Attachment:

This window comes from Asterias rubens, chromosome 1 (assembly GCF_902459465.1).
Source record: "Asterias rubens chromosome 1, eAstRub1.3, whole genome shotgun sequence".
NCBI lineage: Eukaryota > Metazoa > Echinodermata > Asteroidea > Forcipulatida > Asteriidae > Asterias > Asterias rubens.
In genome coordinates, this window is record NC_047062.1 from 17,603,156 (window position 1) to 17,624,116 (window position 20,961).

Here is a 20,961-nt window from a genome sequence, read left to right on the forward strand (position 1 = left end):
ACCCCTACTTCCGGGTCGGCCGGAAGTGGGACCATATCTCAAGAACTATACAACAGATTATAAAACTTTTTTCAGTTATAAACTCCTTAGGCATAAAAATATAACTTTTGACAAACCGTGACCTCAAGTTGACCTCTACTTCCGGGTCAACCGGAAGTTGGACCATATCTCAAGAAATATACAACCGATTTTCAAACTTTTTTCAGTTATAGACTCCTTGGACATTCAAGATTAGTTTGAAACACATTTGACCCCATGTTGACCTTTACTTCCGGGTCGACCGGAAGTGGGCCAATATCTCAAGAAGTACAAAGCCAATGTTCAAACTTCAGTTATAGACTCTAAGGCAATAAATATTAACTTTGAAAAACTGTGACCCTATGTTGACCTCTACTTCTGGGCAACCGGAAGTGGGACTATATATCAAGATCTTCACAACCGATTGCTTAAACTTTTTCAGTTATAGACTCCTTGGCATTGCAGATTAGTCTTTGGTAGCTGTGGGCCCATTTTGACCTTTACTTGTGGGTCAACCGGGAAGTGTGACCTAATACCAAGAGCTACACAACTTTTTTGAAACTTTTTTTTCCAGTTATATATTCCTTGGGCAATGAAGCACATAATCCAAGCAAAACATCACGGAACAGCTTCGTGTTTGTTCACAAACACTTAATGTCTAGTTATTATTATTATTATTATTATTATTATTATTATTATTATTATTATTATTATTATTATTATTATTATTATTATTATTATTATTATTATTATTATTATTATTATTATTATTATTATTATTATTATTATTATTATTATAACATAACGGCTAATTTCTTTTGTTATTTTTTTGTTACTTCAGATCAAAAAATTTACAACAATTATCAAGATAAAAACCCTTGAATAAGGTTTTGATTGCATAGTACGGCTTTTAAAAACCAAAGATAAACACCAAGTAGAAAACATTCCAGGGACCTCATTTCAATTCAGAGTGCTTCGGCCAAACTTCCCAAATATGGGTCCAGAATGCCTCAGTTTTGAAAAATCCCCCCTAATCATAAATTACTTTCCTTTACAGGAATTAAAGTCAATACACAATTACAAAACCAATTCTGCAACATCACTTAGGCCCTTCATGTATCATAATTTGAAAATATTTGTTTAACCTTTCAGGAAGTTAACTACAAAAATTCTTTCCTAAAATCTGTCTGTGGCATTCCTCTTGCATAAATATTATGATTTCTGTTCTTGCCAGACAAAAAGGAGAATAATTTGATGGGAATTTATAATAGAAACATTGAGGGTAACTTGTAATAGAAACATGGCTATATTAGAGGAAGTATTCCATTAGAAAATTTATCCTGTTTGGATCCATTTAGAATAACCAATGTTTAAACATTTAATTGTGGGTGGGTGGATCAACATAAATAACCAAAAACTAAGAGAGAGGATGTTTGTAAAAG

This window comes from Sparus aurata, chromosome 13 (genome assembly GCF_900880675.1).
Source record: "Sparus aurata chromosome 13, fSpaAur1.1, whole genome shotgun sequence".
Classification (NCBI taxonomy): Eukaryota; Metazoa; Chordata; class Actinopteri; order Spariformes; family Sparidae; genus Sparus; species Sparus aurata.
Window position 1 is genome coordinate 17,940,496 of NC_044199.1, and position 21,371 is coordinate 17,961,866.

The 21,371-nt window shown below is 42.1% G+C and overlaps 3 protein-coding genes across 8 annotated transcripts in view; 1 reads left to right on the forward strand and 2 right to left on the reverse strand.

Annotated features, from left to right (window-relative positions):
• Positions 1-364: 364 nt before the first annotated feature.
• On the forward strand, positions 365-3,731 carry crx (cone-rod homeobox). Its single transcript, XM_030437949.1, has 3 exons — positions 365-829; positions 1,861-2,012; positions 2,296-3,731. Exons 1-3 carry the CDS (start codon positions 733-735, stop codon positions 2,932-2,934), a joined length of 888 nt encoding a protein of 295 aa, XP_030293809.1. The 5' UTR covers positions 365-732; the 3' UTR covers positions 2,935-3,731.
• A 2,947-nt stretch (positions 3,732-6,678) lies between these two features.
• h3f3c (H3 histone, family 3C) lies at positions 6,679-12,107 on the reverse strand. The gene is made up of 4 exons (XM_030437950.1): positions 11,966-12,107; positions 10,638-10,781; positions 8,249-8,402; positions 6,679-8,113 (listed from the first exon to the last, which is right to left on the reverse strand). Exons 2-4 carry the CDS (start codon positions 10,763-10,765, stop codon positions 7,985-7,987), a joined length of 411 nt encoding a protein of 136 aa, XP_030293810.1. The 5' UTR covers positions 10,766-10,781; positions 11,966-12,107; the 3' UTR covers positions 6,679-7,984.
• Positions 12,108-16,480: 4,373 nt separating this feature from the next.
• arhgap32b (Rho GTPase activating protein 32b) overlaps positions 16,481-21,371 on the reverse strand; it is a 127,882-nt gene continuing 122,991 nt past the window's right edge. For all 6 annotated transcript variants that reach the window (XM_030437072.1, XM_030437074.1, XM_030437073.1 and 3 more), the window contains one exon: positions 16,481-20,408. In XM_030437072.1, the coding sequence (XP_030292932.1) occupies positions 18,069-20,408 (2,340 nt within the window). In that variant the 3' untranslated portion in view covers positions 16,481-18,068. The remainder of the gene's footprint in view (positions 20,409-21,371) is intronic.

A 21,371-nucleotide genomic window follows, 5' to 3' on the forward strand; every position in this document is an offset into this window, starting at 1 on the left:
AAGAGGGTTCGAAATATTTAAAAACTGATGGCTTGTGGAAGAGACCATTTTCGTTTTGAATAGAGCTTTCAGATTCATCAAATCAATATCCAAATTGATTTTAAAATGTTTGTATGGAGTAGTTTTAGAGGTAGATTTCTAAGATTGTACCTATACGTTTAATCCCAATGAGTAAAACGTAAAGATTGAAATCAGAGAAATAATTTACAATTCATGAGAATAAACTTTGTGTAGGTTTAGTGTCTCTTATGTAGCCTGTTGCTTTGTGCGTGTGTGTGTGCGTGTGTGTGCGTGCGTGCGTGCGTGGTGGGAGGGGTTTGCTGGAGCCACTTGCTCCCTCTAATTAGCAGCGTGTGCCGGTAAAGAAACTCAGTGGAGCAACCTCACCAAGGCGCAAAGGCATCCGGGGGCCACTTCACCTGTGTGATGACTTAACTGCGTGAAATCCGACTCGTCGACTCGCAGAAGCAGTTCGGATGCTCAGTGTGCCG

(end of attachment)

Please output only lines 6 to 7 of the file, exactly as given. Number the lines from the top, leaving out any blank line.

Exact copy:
ACCCCTACTTCCGGGTCGGCCGGAAGTGGGACCATATCTCAAGAACTATACAACAGATTATAAAACTTTTTTCAGTTATAAACTCCTTAGGCATAAAAATATAACTTTTGACAAACCGTGACCTCAAGTTGACCTCTACTTCCGGGTCAACCGGAAGTTGGACCATATCTCAAGAAATATACAACCGATTTTCAAACTTTTTTCAGTTATAGACTCCTTGGACATTCAAGATTAGTTTGAAACACATTTGACCCCATGTTGACCTTTACTTCCGGGTCGACCGGAAGTGGGCCAATATCTCAAGAAGTACAAAGCCAATGTTCAAACTTCAGTTATAGACTCTAAGGCAATAAATATTAACTTTGAAAAACTGTGACCCTATGTTGACCTCTACTTCTGGGCAACCGGAAGTGGGACTATATATCAAGATCTTCACAACCGATTGCTTAAACTTTTTCAGTTATAGACTCCTTGGCATTGCAGATTAGTCTTTGGTAGCTGTGGGCCCATTTTGACCTTTACTTGTGGGTCAACCGGGAAGTGTGACCTAATACCAAGAGCTACACAACTTTTTTGAAACTTTTTTTTCCAGTTATATATTCCTTGGGCAATGAAGCACATAATCCAAGCAAAACATCACGGAACAGCTTCGTGTTTGTTCACAAACACTTAATGTCTAGTTATTATTATTATTATTATTATTATTATTATTATTATTATTATTATTATTATTATTATTATTATTATTATTATTATTATTATTATTATTATTATTATTATTATTATTATTATTATTATTATTATTATTATTATTATAACATAACGGCTAATTTCTTTTGTTATTTTTTTGTTACTTCAGATCAAAAAATTTACAACAATTATCAAGATAAAAACCCTTGAATAAGGTTTTGATTGCATAGTACGGCTTTTAAAAACCAAAGATAAACACCAAGTAGAAAACATTCCAGGGACCTCATTTCAATTCAGAGTGCTTCGGCCAAACTTCCCAAATATGGGTCCAGAATGCCTCAGTTTTGAAAAATCCCCCCTAATCATAAATTACTTTCCTTTACAGGAATTAAAGTCAATACACAATTACAAAACCAATTCTGCAACATCACTTAGGCCCTTCATGTATCATAATTTGAAAATATTTGTTTAACCTTTCAGGAAGTTAACTACAAAAATTCTTTCCTAAAATCTGTCTGTGGCATTCCTCTTGCATAAATATTATGATTTCTGTTCTTGCCAGACAAAAAGGAGAATAATTTGATGGGAATTTATAATAGAAACATTGAGGGTAACTTGTAATAGAAACATGGCTATATTAGAGGAAGTATTCCATTAGAAAATTTATCCTGTTTGGATCCATTTAGAATAACCAATGTTTAAACATTTAATTGTGGGTGGGTGGATCAACATAAATAACCAAAAACTAAGAGAGAGGATGTTTGTAAAAG

This window comes from Sparus aurata, chromosome 13 (genome assembly GCF_900880675.1).